America’s news media have focused for days and more on the 10th anniversary of the terror attacks of September 11, 2001. The dominant, inevitable, yet misleading theme of the coverage: 9/11 “changed everything.”
“When Everything Changed,” the Washington Post declares on its front page today.
“The Day Everything Changed,” says the Star-Telegram of Fort Worth, Texas.
“A Decade of Change,” declares the Press of Atlantic City.
“Forever changed?” asks the lead headline in today’s Chattanooga Times Free Press.
That interrogative is inadvertently perceptive, suggesting as it does an important if largely ignored counter-narrative about 9/11:
It is striking how little, fundamentally, has changed in American life because of the attacks that killed nearly 3,000 people in lower Manhattan, at the Pentagon, and near Shanksville, Pennsylvania.
Airport check-ins, to be sure, are more imposing, grating, and intrusive than they were 10 years ago — suggestive of a broader if low-level and intermittent preoccupation with security matters.
But the hyperbolic, anniversary-driven coverage notwithstanding, the lives of most Americans seem not to have been dramatically or markedly altered by the vivid terror assaults 10 years ago.
Remember how the attacks were supposed to lead to a surge in patriotic sentiment? To a renewed commitment to religion and the spiritual side of life? To a deeper interest in news of the world? To a constant looking over one’s shoulder in anticipation of the next attack?
Polling data indicate that none of those responses to 9/11 was sustained or profound:
- In June 2010, 59% of respondents to a Pew Research survey said they displayed the American flag at home, in the office, or on the car. That compares to 75% of the respondents who said they did so in August 2002.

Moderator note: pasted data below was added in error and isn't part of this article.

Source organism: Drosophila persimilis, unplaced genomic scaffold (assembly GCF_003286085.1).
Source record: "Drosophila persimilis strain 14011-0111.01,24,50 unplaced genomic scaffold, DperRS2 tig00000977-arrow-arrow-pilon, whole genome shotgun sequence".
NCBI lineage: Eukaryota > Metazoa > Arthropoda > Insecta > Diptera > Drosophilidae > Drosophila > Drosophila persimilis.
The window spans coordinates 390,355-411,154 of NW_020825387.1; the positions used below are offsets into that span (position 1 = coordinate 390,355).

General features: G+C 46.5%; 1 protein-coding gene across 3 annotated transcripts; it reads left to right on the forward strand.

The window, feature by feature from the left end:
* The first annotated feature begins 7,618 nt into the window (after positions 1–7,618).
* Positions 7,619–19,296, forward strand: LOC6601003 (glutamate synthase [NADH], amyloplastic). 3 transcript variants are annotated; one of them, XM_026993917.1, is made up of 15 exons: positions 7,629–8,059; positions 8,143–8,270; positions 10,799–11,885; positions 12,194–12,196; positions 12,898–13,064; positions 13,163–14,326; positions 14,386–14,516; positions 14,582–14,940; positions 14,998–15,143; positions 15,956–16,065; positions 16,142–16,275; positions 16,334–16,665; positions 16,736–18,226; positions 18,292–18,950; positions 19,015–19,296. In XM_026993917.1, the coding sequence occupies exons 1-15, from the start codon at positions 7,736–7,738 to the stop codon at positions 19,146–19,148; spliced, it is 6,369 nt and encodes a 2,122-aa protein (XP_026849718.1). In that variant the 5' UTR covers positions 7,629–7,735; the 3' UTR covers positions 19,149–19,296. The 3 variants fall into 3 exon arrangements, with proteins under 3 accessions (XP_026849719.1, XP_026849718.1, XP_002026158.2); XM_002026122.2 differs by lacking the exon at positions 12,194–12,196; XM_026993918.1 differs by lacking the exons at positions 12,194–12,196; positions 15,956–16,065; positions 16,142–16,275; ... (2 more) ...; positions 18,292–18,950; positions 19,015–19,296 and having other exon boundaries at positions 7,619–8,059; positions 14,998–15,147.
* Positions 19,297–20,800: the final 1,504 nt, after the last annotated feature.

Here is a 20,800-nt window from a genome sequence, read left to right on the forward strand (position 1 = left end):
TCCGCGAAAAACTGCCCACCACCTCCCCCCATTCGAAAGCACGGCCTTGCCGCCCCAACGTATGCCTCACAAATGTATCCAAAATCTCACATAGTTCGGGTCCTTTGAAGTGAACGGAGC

- Pew Research data say that 36% of Americans attend religious services at least once a week, down from 42% in mid-November 2001.
- In 2002, 48% of respondents to a Pew survey said they enjoyed keeping up with the news “a lot.” In 2010, that response rate had ebbed to 45%.
- Today’s Washington Post embeds revealing bits of survey data in its 16-page section devoted to the 9/11 anniversary. Particularly revealing was that 83% of residents in metropolitan Washington said no, they have not avoided a public event in recent years “because of concerns about terrorism.”
While the counter-narrative that 9/11 didn’t change everything has been obscure this year, it was somewhat in greater evidence at less-celebrated anniversaries of the attacks.
Two years ago, for example, the New York Times revisited predictions about how 9/11 would forever change Manhattan, and found them mostly empty and unfulfilled.
The Times article, “A Fortress City That Didn’t Come to Be,” recalled the expectations that emerged in the immediate aftermath of 9/11, writing:
“New York would become a fortress city, choked by apprehension and resignation, forever patrolled by soldiers and submarines. Another attack was coming. And soon.
“Tourists? Well, who would ever come again? Work in one of the city’s skyscrapers? Not likely. The Fire Department, gutted by 343 deaths, could never recuperate. …
“Eight years later, those presumptions are cobwebbed memories that never came to pass. Indeed, glimpses into a few aspects of the city help measure the gap between what was predicted and what actually came to be.”
“Cobwebbed memories that never came to pass.” A well-crafted passage, that — and an antidote, in a way, to the clichéd, “everything changed” coverage that has clouded the 10th anniversary of a terrible and infamous day.
After all, as columnist George Will wrote at the fifth anniversary of 9/11:
“Nothing changes everything.”
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